Rose, Rondo put on Game 1 show
Derrick Rose tied a 39-year-old record for points in a playoff debut
Rondo kept Boston in the game, but Rose won it for Chicago
Playing Rose straight up probably isn't going to work in this series
BOSTON -- It was the type of game you didn't want to have a conclusion. All that would mean is Derrick Rose and Rajon Rondo would have to stop playing. For four quarters and one blissful overtime period the two smallest players on the floor squared off in a heavyweight battle. First it was Rose, powering to the basket and using his sturdy 6-3 frame to absorb contact and make bucket after bucket on his way to tying Kareem Abdul Jabbar's -- who was then known as Lew Alcindor -- 39-year old record for the most points (36) for a rookie in his first playoff game. Then it was Rondo, slicing through the lane with reckless abandon and using his long arms to flip the ball up over taller defenders. He finished with 29 points, nine rebounds and seven assists.
"Derrick Rose was absolutely fantastic," said Celtics coach Doc Rivers.
"Rondo was just getting to the basket against us," said Bulls coach Vinny Del Negro.
If you didn't think the point guard matchup was going to be critical (along with epic, entertaining and any other adjective you care to insert) before this series started, well, you do now. With his team looking listless, Rondo morphed from playmaker to scorer. His 12 points in the first half helped the Celtics overcome Paul Pierce's four and with Ray Allen (1-12 from the floor) unable to find his range, it was Rondo, a 31.3 percent three-point shooter, who stepped up to knock down a big third quarter triple.
Said Celtics forward Leon Powe, "Rondo kept us in the game tonight."
If Rondo kept Boston in the game, then Rose won it for Chicago. Displaying speed, power and a feathery perimeter shot, the likely Rookie of the Year dominated from start to finish. He was a one-man fast break: after Rondo tossed in an acrobatic layup in the second quarter, Rose took the inbounds pass and exploded towards the other end and banked in his own layup. Total elapsed time: less than four seconds. Boston had no one who could stay in front of him and no answer for him once he got to the rim.
"He's good at using his body to ward off defenders," said Powe. "And even if he missed the shot, everyone has to come over to try and block it, and it creates an offensive rebound. He gets in there easy. He controlled almost every aspect of the game. He's as good a point guard as I have seen play."
Is there a strategy to contain someone like that?
"We're going to have to come up with one," said Powe.
Playing Rose straight up probably isn't one that is going to be discussed. Rondo is considered one of the best defenders in the league at his position and he was helpless to stop Rose's penetration. Boston may try to use bigger defenders (Tony Allen could get a shot) in Game 2 and attempt to confuse Rose by mixing up the defenses. However it won't be easy to shake the Bulls unflappable rookie.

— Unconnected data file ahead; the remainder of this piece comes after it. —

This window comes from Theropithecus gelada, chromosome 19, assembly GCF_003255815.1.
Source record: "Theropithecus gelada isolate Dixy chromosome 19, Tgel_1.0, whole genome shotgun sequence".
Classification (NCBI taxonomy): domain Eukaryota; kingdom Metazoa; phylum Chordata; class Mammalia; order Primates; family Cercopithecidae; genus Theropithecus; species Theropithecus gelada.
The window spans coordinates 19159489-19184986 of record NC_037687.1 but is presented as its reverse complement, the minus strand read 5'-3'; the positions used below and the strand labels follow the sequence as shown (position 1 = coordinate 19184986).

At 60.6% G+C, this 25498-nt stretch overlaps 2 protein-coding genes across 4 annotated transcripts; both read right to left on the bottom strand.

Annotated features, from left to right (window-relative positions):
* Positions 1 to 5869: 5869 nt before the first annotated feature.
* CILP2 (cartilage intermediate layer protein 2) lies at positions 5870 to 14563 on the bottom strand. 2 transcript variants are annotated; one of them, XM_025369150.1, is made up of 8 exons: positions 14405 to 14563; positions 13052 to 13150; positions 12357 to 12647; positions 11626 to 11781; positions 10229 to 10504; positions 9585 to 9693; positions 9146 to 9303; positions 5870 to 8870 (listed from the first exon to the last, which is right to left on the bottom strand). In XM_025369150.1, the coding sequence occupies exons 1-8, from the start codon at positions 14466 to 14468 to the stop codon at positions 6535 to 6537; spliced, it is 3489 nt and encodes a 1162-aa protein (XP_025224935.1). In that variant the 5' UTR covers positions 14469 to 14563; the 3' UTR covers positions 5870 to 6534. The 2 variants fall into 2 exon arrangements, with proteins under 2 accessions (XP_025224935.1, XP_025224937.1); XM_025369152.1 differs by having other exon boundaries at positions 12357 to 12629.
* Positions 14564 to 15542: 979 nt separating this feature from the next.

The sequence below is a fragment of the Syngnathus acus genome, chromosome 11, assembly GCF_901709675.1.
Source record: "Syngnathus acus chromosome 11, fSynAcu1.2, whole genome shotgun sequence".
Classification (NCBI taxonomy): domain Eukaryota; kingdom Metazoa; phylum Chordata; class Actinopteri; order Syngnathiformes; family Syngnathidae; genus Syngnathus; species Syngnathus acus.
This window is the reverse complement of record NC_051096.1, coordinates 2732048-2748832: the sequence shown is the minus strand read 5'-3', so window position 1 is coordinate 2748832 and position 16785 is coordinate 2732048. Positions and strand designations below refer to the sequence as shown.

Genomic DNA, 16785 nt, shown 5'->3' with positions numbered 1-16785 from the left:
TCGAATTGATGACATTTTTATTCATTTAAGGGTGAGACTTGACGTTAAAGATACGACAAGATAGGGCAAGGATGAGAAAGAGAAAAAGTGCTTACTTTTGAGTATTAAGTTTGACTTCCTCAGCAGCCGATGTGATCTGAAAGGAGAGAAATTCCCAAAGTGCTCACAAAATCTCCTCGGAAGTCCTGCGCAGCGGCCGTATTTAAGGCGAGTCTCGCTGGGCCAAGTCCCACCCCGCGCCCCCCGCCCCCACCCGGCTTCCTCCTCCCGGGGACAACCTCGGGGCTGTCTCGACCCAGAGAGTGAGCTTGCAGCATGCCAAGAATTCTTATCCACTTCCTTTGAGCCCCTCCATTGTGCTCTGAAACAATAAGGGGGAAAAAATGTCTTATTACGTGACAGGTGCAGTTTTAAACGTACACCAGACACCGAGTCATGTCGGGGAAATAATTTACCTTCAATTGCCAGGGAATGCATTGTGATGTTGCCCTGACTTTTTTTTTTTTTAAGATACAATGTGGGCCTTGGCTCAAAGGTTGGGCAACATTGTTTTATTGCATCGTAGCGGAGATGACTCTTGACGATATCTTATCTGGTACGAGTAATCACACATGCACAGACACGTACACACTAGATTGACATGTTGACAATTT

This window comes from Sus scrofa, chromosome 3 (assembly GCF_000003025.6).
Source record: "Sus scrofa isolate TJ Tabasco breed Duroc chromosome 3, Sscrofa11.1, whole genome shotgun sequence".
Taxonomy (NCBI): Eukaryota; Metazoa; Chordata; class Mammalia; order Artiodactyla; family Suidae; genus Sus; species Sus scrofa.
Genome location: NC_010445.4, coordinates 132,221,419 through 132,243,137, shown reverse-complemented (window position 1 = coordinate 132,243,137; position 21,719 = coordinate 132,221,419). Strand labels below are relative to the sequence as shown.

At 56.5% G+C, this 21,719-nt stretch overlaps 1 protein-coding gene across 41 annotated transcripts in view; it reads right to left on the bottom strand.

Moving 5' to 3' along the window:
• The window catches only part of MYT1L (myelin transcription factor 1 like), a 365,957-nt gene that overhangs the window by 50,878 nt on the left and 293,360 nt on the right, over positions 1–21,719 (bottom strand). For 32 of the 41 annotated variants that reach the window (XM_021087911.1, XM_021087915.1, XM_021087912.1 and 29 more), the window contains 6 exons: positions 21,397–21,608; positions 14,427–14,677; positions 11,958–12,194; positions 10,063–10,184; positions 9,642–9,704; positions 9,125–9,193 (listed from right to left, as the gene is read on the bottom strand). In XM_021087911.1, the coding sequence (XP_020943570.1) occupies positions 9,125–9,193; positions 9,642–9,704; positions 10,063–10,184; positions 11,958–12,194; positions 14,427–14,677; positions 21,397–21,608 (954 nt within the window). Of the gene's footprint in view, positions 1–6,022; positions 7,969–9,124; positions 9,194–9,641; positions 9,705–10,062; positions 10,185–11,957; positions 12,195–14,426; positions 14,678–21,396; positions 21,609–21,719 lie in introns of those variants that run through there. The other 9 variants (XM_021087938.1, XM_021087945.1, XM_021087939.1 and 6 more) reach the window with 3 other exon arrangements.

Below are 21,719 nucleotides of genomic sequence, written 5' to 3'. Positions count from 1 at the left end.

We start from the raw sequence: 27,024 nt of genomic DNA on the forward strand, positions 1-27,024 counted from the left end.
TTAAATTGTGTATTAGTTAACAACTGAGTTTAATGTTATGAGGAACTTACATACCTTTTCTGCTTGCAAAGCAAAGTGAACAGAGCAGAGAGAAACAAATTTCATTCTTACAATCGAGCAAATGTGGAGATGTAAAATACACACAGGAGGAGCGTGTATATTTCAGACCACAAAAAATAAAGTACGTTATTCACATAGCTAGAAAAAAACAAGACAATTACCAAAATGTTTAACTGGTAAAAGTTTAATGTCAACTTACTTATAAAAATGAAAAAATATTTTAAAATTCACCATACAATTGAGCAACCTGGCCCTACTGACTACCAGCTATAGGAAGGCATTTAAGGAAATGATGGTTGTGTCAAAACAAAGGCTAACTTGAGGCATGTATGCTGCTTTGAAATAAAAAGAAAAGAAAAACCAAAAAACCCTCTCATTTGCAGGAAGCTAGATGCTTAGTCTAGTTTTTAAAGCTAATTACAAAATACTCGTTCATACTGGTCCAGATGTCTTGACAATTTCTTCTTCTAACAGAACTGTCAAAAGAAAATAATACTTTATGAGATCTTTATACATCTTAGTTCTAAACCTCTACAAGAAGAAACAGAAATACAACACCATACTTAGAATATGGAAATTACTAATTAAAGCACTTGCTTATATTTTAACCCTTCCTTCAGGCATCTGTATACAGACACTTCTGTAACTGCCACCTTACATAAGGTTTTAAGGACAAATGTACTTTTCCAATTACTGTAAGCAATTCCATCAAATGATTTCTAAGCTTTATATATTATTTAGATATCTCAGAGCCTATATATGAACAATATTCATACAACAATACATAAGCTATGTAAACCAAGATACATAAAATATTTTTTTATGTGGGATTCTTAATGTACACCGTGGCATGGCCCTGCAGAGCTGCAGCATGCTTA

"Somebody asked me before about him having playoff experience and I said he doesn't need it," said Bulls guard Ben Gordon. "He's poised beyond his years. He already carries himself like a veteran out there."
That "veteran" has given the Bulls a one-game cushion and stolen home court advantage from the Celtics. On Monday it will be Rondo's turn to try and even the score.
1. Is Kevin Garnett becoming a distraction?
He could be. Much was made about Garnett, who usually watches games he doesn't play in from the locker room, sitting on the bench during the playoffs. Garnett did just that in the first half on Saturday but was conspicuously absent from the sidelines in the second half. Before the game Rivers said he was tired of all the conspiracy theories that are being floated in the press about Garnett and after the game sounded annoyed at having to once again discuss Garnett's presence.
"Guys, Kevin is not in the playoffs," said Rivers. "I'm not answering Kevin Garnett questions. I didn't even notice [that he wasn't on the bench] until someone told me. I could care less. Hell, he was on the bench in the first half and we were down eight points. This is about the players in uniform. Kevin is gone and he ain't coming back."
Rivers did say that too many players tried to single handedly fill the vacuum that was created by Garnett's injury.
"It looked like everyone was trying to be 'the guy' tonight," said Rivers. "They were going to replace Kevin, for whatever reason."
The Celtics will undoubtedly face another round of questions about Garnett on Sunday, questions that could disrupt their focus going into Game 2 on Monday.
2. Why did it look like the Bulls got so many more easy scores than the Celtics?
Because they did. Chicago had a 24-13 advantage in fast break points and that doesn't even account for the buckets Rose got when he turned a made basket into a transition opportunity. Leon Powe explained the Bulls strategy to create chances in the open floor.
"We didn't realize what they do at first," said Powe. "Some people crash the glass. But some people, when they contest the shot, they take off and keep going. They don't go for the rebound. They go for the other end. I noticed that when I went to crash and I noticed my man was way down the other way. I had to start thinking of whether to crash or stay with my man. We have to come up with something for that."
3. Derrick Rose's big game experience in high school and college probably prepared him for the playoffs...right?
Not according to Rose.
"The atmosphere is totally different," said Rose. "You're playing against the best players in the world up here. In college, you are lucky to have one pro on your team. Up here, everyone is here for a reason."
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